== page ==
• Proteins are essential for all life
and are assembled by the
• Proteins then pass through the
endoplasmic reticulum and are
placed in vesicles by the Golgi
• Vacuoles are temporary
storage compartments.
• Lysosomes break down food
particles, cell wastes, and
worn-out organelles.
See pages 28-29
(c) McGraw Hill Ryerson 2007
The Difference Between Plant and Animal Cells
• Plant cells have two parts that are not
found in animal cells:
 Cell Wall
 protects the cell and gives cell shape
 Chloroplasts
 change the Sun’s energy into chemical
Locate the cell wall and
See pages 29-30
(c) McGraw Hill Ryerson 2007
Cell Theory
• The cell is the basic unit of life.
• All organisms are composed of one or more cells.
• All cells come from other living cells.
See pages 31-32
(c) McGraw Hill Ryerson 2007
Prokaryotic and Eukaryotic Cells
Cells are classified into two groups:
Prokaryotic cells have
organelles that are not
surrounded by membranes.
Eukaryotic cells have
organelles that are
surrounded by
Eukaryotic cells are
usually larger than
prokaryotic cells.
See page 32
(c) McGraw Hill Ryerson 2007
Bacteria and Viruses
Bacteria are prokaryotic cells.
• Some bacteria cause diseases such as:
tuberculosis and strip throat.
• Helpful bacteria are used to make food
such as: cheese and yogurt.
• Bacteria are often grouped by the shape of
their cells.
Viruses are not living.
• HIV, chicken pox, and the flu are examples
of viruses.
• Viruses do not contain any cell organelles
but reproduce by using a host cell.
See pages 33 - 34
Take the Section 1.2 Quiz
(c) McGraw Hill Ryerson 2007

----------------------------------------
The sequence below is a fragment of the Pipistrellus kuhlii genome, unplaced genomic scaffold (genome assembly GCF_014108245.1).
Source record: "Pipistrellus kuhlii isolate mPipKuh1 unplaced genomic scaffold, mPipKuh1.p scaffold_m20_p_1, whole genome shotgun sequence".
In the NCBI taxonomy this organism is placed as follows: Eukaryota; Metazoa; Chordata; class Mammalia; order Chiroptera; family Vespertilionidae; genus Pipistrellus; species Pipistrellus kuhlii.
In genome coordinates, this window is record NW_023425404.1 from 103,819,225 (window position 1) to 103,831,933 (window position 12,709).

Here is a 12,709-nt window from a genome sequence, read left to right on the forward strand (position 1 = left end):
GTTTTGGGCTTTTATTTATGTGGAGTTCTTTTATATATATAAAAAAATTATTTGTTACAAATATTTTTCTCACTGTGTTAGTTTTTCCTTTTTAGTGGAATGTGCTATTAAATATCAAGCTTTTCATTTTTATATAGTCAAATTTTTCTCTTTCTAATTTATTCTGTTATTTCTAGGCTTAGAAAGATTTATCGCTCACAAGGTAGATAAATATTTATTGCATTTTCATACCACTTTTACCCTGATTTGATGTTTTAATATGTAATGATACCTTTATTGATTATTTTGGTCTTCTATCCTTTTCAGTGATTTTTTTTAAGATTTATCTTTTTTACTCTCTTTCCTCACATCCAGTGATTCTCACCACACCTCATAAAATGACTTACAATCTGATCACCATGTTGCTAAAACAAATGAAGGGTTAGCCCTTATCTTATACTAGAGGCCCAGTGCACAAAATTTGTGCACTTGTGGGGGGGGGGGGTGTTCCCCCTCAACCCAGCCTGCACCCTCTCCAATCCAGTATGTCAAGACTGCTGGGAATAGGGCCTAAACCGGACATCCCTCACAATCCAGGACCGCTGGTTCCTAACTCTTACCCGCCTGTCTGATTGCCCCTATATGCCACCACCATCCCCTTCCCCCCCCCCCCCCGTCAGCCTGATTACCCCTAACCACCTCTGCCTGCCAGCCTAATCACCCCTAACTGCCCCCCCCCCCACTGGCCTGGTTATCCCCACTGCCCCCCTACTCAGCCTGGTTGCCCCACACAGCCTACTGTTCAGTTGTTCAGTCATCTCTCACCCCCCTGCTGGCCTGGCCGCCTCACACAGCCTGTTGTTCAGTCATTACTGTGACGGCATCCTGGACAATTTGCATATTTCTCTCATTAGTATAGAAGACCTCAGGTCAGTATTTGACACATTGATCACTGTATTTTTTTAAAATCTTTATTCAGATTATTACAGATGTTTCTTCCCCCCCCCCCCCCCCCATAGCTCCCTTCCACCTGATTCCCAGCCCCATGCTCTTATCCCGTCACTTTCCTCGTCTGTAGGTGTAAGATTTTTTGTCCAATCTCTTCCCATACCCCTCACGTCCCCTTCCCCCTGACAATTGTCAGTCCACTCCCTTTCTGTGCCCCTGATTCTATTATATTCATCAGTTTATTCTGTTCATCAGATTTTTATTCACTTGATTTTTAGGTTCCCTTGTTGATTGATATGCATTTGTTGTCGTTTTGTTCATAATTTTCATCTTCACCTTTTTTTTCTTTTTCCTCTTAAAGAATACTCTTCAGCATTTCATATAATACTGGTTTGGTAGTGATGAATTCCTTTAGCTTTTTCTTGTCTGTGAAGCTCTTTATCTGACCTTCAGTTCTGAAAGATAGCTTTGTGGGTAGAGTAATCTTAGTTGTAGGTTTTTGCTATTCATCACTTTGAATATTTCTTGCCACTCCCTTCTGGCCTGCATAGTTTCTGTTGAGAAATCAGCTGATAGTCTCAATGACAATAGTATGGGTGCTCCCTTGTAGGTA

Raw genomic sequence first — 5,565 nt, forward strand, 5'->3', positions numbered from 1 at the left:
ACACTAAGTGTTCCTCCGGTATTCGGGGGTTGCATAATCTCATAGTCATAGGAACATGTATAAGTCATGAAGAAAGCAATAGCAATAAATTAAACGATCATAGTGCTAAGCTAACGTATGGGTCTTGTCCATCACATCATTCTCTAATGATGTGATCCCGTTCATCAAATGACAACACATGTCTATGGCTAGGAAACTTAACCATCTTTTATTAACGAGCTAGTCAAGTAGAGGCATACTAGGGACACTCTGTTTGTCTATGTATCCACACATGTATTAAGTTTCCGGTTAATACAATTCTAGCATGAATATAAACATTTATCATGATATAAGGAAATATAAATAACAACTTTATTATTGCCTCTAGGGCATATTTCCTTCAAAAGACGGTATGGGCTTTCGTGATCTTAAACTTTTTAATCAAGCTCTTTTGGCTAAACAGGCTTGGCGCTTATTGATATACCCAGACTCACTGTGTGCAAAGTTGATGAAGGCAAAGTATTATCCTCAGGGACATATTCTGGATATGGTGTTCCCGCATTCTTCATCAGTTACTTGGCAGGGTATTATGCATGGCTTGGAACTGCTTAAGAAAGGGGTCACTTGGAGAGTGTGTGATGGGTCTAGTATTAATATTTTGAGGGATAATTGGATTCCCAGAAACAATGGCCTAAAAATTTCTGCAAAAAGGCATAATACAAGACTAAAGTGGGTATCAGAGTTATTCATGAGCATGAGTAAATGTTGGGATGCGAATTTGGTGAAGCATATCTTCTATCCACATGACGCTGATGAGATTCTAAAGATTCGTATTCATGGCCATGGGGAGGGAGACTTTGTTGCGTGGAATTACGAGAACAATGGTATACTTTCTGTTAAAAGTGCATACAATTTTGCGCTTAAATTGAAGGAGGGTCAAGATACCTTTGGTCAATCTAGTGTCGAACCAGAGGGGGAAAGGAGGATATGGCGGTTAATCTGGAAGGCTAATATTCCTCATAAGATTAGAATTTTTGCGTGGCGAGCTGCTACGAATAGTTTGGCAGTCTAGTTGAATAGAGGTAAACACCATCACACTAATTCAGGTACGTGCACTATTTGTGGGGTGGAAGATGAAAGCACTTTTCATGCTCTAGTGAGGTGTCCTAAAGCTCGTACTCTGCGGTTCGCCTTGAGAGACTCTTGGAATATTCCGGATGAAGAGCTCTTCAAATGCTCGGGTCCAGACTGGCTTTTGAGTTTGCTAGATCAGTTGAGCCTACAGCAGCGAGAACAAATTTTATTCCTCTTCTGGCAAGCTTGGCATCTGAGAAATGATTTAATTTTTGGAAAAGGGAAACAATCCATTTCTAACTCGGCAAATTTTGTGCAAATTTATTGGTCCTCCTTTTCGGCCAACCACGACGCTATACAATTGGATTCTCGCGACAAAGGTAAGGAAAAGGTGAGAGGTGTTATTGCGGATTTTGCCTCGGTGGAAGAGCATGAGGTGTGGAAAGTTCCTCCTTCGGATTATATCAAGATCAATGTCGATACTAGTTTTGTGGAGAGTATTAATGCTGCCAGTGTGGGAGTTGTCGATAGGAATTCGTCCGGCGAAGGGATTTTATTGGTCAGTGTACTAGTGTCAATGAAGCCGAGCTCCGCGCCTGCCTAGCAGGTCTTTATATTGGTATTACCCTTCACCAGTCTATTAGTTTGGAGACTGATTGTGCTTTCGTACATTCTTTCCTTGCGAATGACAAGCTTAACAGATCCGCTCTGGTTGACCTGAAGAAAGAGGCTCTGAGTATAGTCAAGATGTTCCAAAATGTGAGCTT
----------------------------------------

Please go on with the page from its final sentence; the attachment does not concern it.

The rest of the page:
1.3 Diffusion, Osmosis, and the
Cell Membrane
• Diffusion is the movement of particles from an area of
higher concentration to an area of lower
• Concentration is the amount of substance in a given
• The smell of fresh baked bread “spreading”
throughout the room is an example of diffusion.
The diffusion
of ink in water.
See pages 40 - 41
(c) McGraw Hill Ryerson 2007
Diffusion and the Cell Membrane
• The cell membrane is a selectively permeable membrane.
 This means that it has many small openings that let some substances
pass through it but not others.
• One way that substances can move through the cell membrane is
by diffusion.
• When the concentration on both sides of the membrane is the
same, it is called equilibrium.
See page 42
(c) McGraw Hill Ryerson 2007
• Osmosis is the diffusion
of water through a
selectively permeable
• Osmosis occurs when
water particles move
from a higher
concentration to a
lower concentration.
See page 43
(c) McGraw Hill Ryerson 2007
Osmosis and the Cell
• Cells contain water and need this water to survive.
• Osmosis is how the cell gains and loses its needed
Explain how placing this wilted
flower in water will cause the flower
to “straighten up”.
See pages 43 - 44
(c) McGraw Hill Ryerson 2007
Examples of Osmosis
Example 1: Equal movement of water in and out of cells
See page 45
(c) McGraw Hill Ryerson 2007
Examples of Osmosis
Example 2: More water moving into cells than is moving out
See page 45
(c) McGraw Hill Ryerson 2007
Examples of Osmosis
Example 3: More water moving out of cells than is moving in
Take the Section 1.3 Quiz